Entries: January 2003

The Approach

From “Tools of Survival in the 21st Century,” Chapter 18.

Another possibly soul-decimating experience is seeing someone from some distance away. Assuming you know the person, how do you go about filling the time from the point you make eye contact to the point where you might engage them in a witty exchange without rupturing the eardrums of the people in your immediate vicinity?

There’s no escaping it now—your fate was sealed at the point of eye contact, when you unwittingly acknowledged them by meeting their gaze. This is tantamount to entrapment, of course, but the burden remains on you to maintain some semblance of social grace, even though you are quite aware that they’re watching how you walk even now.

Are you a loper? Do you swing to and fro like an orangutan when you walk? Do you bob your head like Gomer Pyle, or shuffle your feet? Or maybe you shuffle just one foot. Perhaps you’re completely lopsided. You can feel invisible forces of realization tugging you to the side even now, and this person is witness to the entire humiliating scene.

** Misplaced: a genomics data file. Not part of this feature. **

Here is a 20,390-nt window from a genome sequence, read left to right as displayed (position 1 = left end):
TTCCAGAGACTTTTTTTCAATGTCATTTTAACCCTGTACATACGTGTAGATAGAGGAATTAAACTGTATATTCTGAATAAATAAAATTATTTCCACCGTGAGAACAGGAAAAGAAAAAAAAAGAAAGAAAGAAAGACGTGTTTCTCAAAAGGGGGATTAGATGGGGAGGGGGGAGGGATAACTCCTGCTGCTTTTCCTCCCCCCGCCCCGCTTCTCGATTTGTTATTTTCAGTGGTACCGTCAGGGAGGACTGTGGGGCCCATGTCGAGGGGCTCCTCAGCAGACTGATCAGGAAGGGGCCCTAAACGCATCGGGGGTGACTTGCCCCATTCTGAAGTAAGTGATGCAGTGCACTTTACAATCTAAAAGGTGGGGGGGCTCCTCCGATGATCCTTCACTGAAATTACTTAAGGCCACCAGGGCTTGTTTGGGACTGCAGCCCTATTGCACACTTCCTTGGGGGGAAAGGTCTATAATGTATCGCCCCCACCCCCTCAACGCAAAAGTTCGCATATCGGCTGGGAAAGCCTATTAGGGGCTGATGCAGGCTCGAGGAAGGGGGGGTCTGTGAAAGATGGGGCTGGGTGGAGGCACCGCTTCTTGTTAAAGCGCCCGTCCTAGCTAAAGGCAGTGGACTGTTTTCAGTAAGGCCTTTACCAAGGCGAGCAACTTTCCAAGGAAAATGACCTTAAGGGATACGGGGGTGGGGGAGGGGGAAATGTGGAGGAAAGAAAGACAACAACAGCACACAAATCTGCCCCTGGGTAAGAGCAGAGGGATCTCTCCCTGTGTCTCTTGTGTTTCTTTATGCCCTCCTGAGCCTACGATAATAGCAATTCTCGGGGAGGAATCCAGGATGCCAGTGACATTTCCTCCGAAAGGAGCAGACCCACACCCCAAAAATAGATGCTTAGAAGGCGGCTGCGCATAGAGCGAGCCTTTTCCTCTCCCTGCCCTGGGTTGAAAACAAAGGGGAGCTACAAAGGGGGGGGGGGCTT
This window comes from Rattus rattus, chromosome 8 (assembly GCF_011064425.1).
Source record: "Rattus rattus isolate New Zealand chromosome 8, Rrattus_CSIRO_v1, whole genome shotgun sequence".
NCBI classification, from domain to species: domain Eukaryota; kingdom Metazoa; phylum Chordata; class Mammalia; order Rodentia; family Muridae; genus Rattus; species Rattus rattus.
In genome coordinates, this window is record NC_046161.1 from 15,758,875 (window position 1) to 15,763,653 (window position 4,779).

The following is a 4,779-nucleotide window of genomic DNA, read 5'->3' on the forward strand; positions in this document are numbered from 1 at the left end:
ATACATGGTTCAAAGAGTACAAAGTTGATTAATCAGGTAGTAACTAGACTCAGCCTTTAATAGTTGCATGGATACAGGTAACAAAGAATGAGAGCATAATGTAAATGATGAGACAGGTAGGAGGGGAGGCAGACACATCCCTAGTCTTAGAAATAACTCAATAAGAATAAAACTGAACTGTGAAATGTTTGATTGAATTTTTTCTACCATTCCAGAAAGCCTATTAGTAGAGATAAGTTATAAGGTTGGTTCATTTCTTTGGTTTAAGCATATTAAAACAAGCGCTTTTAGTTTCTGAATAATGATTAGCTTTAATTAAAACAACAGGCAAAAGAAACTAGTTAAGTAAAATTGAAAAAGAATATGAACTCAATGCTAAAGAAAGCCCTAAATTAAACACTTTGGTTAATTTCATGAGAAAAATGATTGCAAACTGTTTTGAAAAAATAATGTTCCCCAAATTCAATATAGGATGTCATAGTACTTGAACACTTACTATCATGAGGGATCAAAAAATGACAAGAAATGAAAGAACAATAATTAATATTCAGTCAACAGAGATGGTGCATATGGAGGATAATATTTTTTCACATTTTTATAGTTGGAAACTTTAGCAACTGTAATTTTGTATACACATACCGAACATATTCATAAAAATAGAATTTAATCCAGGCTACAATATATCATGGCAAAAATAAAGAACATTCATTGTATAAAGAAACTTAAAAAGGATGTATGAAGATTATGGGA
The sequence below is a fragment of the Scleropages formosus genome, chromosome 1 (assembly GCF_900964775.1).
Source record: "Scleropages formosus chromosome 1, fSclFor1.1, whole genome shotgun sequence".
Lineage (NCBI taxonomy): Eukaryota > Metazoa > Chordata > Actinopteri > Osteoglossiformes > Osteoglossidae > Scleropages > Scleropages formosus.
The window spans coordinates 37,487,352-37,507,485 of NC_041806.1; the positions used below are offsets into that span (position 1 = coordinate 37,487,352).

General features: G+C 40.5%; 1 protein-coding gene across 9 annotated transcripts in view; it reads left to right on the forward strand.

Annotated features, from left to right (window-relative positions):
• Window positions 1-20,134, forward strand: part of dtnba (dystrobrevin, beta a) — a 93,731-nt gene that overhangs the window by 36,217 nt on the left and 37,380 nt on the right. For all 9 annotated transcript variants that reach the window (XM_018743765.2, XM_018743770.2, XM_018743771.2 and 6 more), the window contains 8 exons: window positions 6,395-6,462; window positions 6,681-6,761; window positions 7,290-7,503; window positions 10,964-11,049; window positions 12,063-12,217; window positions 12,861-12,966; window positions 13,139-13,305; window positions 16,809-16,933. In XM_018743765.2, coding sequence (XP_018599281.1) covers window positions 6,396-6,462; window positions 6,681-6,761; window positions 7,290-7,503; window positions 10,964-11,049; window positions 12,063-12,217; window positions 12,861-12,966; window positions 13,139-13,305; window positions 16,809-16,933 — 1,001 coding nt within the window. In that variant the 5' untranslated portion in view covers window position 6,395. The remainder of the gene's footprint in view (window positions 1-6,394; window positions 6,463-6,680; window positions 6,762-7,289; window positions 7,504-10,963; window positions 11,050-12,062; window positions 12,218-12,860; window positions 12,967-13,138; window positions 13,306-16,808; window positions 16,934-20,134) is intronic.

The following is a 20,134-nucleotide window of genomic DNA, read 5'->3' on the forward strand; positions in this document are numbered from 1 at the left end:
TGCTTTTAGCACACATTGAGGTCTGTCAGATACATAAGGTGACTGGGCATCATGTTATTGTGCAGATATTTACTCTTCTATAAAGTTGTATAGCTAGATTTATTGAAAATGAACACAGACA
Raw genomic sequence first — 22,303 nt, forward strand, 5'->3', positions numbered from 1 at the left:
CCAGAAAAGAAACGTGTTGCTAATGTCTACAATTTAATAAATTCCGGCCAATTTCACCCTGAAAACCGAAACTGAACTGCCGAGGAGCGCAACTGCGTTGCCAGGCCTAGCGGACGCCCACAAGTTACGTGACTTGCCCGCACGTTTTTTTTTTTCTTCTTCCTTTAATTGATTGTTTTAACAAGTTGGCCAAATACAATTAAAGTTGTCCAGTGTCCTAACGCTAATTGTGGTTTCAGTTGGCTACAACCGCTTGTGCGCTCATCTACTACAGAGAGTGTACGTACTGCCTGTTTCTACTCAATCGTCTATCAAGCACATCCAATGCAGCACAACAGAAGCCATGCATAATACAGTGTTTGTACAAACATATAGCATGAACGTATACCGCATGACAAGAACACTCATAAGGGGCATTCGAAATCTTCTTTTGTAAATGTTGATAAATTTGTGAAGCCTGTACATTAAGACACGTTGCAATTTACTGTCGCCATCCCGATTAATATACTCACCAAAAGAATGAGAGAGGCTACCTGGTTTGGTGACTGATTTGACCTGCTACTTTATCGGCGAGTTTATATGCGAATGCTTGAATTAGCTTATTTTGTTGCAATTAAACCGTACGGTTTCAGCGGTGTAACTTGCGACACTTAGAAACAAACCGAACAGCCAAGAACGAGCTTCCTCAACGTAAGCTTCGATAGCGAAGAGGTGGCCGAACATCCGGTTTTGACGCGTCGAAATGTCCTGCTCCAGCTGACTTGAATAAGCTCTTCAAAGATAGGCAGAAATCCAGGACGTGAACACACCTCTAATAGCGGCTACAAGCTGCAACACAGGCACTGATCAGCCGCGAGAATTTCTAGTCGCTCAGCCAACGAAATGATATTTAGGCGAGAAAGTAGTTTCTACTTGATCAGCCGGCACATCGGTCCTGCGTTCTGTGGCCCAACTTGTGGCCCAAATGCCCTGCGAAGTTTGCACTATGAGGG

But these thoughts alone aren’t what keep you from maintaining eye contact throughout your journey. Rather, it’s because you don’t want to present yourself as predatory. No one maintains eye contact while they’re walking except for certain types of cats who weigh more than you do, so it’s an acceptable social behavior that you would look away as you continue. That’s well and good, but the burden remains to be addressed.

As you approach your comrade it is essential that you do not look at your surroundings, for the danger exists that you will make eye contact with yet another acquaintance, and that might very well destroy you. Instead, allow your face to go slack as if you are somewhat lost in thought, and look down at the ground in front of you.

Caveats: First, do not think too hard about anything. If your face is frozen in a wince, or if you cave in to the pressure and begin to weep, then why bother even trying to fit in? Why did you leave the house this morning? Why even clean the vomit from around the empty coffee can next to your bed? And second, be sure to tilt your head down when you engage in facial neutrality, and not just your eyes. You are aiming for contemplative, not besieged by inner voices. Only one type of person forgets to move their head: a psycho. So look down correctly.